Reports from Moody’s, Federal Reserve describe stressors to supply chain

(CNN/AP) — From port congestion and price spikes to widespread shortages, stress in U.S. supply chains is intensifying and could slow the economy in the coming months, Moody’s Analytics warns.

“Supply-chain headaches show no sign of subsiding just yet,” Moody’s economists led by Matt Colyar wrote in a Tuesday report.

About 200,000 shipping containers, holding everything from toys and sneakers to critical parts for factories, remain stuck on ships floating off the coast of Los Angeles. A record 100 cargo vessels, from barges to container ships, are anchored outside the Ports of Los Angeles and Long Beach.

Transportation Secretary Pete Buttigieg acknowledged Wednesday that despite the Biden administration’s efforts to address bottlenecks, it will take time to get supply chains back to normal.

“There are going to be disruptions and shocks to the system as long as the pandemic continues,” Buttigieg told CNN’s Jim Sciutto.

Fed survey finds economy facing supply chain, other drags

(AP) — The Federal Reserve reports that the economy faced a number of headwinds at the start of this month, ranging from supply chain disruptions and labor shortages to uncertainty about the delta variant of COVID.

In its latest survey of business conditions around the nation, the Fed said Wednesday that a majority of its 12 regions viewed consumer spending, the main driving force for the economy, as remaining positive despite the various speed bumps.

The report noted wide differences in performance, however, with auto sales suffering because of constrained inventories due to supply-side problems while manufacturing was growing either moderately or robustly depending on which Fed district was reporting.

“Outlook for near-term economic activity remained positive, overall, but some districts noted increased uncertainty and more cautious optimism than in previous months,” the Fed said in the report on business conditions nationwide, known as the beige book.

The report, based on surveys of business contacts by the Fed’s 12 regional banks, will form the basis for discussion when central bank officials next meet on Nov. 2-3.

The Fed is widely expected to announce at that meeting that it will begin to reduce, or taper, its $120 billion in monthly bond purchases starting either in November or December.

Those purchases have been designed to give the economy an extra boost by holding down long-term interest rates.

A move to trim the purchases is expected to be followed in the second half of next year with the first rate hikes. The Fed’s benchmark interest rate has been an at ultra-low zero to 0.25% since the COVID pandemic struck with force in the spring of 2020.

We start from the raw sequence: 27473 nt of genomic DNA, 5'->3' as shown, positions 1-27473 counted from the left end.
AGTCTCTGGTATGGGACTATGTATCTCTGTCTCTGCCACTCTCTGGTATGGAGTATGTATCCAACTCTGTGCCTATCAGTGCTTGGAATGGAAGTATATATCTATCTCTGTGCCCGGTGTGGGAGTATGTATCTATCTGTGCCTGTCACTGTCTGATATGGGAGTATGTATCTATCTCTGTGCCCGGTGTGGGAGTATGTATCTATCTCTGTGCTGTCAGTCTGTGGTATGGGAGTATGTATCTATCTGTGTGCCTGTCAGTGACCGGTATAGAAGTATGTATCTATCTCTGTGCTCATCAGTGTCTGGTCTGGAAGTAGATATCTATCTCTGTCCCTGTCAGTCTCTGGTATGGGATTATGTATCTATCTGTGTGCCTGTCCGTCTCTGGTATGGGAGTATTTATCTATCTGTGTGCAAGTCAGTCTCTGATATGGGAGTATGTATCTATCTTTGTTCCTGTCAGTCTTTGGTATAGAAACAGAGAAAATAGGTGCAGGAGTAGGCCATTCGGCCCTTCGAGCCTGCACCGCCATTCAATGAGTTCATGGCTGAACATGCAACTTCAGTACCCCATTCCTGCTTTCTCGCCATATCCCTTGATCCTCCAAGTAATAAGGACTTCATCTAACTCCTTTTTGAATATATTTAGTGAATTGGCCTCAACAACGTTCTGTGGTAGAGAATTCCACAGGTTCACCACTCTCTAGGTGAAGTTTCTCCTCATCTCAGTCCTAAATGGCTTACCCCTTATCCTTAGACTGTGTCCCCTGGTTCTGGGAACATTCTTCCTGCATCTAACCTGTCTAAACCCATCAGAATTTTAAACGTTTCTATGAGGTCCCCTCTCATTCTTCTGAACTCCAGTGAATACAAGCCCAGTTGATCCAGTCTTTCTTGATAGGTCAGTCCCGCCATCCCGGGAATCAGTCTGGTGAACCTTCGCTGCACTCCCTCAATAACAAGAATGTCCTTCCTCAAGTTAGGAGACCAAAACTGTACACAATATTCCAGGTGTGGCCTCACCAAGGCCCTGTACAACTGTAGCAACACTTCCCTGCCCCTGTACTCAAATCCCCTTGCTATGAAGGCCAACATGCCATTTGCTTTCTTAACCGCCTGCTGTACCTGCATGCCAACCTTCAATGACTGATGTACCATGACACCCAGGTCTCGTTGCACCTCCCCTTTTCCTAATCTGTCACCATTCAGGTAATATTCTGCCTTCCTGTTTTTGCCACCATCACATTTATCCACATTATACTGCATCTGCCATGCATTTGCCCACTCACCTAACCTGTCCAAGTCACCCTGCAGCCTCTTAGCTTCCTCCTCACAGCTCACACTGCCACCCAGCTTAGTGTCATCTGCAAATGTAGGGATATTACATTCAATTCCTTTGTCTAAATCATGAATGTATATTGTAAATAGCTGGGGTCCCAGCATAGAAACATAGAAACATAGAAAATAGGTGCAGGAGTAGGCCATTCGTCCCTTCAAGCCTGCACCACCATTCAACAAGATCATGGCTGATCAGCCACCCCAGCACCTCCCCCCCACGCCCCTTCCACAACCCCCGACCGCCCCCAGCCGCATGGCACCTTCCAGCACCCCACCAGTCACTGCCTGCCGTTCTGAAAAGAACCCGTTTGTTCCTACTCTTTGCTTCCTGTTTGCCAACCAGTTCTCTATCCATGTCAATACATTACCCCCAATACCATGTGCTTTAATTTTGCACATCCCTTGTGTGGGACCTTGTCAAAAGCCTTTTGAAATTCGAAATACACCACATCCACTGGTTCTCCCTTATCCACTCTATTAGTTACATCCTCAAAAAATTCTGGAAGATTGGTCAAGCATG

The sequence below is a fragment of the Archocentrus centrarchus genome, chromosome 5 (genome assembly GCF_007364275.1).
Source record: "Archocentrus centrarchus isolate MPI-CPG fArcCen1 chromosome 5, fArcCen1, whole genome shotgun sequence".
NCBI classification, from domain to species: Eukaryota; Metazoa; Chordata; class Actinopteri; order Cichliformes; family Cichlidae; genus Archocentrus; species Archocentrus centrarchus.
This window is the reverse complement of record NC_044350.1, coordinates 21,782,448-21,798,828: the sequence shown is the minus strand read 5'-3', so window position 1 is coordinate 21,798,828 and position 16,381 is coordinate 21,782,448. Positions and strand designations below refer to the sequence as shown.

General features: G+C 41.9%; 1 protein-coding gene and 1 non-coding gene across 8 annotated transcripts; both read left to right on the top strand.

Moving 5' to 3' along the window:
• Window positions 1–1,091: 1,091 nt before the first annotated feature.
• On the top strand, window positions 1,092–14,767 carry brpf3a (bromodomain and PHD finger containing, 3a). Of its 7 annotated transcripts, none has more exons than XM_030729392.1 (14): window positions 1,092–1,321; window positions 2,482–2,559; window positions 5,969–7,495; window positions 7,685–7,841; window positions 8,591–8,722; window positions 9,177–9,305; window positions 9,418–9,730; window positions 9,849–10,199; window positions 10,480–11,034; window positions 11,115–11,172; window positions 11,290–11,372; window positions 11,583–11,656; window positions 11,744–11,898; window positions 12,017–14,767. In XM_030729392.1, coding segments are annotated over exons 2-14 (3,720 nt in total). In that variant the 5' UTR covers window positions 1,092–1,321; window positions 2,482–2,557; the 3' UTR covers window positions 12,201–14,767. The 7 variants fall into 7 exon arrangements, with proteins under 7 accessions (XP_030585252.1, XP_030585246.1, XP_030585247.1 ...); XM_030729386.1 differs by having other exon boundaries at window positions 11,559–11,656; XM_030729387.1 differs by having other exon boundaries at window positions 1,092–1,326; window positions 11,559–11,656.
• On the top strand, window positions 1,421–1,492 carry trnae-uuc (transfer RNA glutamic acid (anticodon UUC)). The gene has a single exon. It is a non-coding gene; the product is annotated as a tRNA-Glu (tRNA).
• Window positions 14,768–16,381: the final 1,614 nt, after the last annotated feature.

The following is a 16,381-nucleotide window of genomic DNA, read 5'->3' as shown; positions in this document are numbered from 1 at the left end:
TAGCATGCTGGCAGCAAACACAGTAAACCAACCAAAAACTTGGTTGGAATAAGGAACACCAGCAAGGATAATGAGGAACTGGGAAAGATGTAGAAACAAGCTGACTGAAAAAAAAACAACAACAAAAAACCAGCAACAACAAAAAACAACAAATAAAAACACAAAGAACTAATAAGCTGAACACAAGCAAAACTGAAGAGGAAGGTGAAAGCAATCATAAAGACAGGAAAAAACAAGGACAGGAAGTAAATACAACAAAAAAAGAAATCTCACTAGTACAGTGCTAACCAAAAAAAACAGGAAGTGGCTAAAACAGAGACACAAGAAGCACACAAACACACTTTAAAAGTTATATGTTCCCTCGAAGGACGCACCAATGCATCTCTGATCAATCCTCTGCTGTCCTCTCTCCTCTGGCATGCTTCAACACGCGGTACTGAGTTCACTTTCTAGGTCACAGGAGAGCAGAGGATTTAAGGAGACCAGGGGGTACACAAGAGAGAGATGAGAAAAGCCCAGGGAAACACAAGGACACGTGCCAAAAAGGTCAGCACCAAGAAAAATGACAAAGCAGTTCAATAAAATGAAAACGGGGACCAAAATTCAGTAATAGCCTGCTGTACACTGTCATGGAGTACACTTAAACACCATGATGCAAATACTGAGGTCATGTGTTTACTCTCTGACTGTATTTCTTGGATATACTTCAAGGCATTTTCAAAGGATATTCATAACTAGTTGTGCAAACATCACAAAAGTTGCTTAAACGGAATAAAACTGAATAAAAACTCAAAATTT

‘There are no bright spots’

(CNN) — To measure the logistical strains impacting the economy, Moody’s recently created a U.S. supply chain stress index that is made up of various metrics for production, inventory and transportation. That index climbed to 135.9 in August, compared with pre-pandemic levels of about 100.

Moody’s said early signs point to another increase in the supply chain stress index for September, driven by the further price increases.

“Stress in U.S. supply chains isn’t abating,” the economists wrote.

In an interview, Colyar said none of the underlying metrics are showing improvement at this point.

“Everything is moving in the wrong direction,” he said. “There are no bright spots,”

Supply chain stress is slowing the economy

(CNN) — The logistics nightmare is posing a real obstacle for the economic recovery from COVID-19.

Hurt by a shortage of materials and workers, U.S. industrial production unexpectedly fell in September, according to the Federal Reserve. Industrial production measures everything from manufacturing and mining to electric and gas utilities.

Moody’s warned that “sand in the gears” of the global economy could cause the U.S. economy to grow more slowly than previously forecast.

Indeed, there is a risk that the U.S. economy barely grew at all in the third quarter, which ended in September.

The Atlanta Federal Reserve’s GDPNow model was downgraded on Tuesday to project GDP grew at an annualized pace of just 0.6% in the third quarter.

That’s down sharply from a call for GDP growth of 1.2% as recently as last week, and nearly 4% last month.

Wall Street economists, however, are much more optimistic and are calling for GDP growth of almost 4% — although that’s down from forecasts over the summer.

At the same time, Moody’s warned the supply chain stress threatens to keep inflation elevated. Consumer prices rose 5.4% in September, tied for the fastest 12-month increase since 2008. Price spikes are more severe on everything from used cars and bacon to children’s sneakers.

Procter & Gamble, the nation’s largest consumer goods maker, said Tuesday it will raise prices on grooming, beauty and oral care products. According to one distributor, P&G sent an email, obtained by CNN Business, that indicates it would raise prices on some Olay moisturizers by up to 20%, select Crest and Oral-B mouthwashes by up to 32% and battery powered toothbrushes by as much as 20%.

CNN’s Nathaniel Meyersohn contributed to this report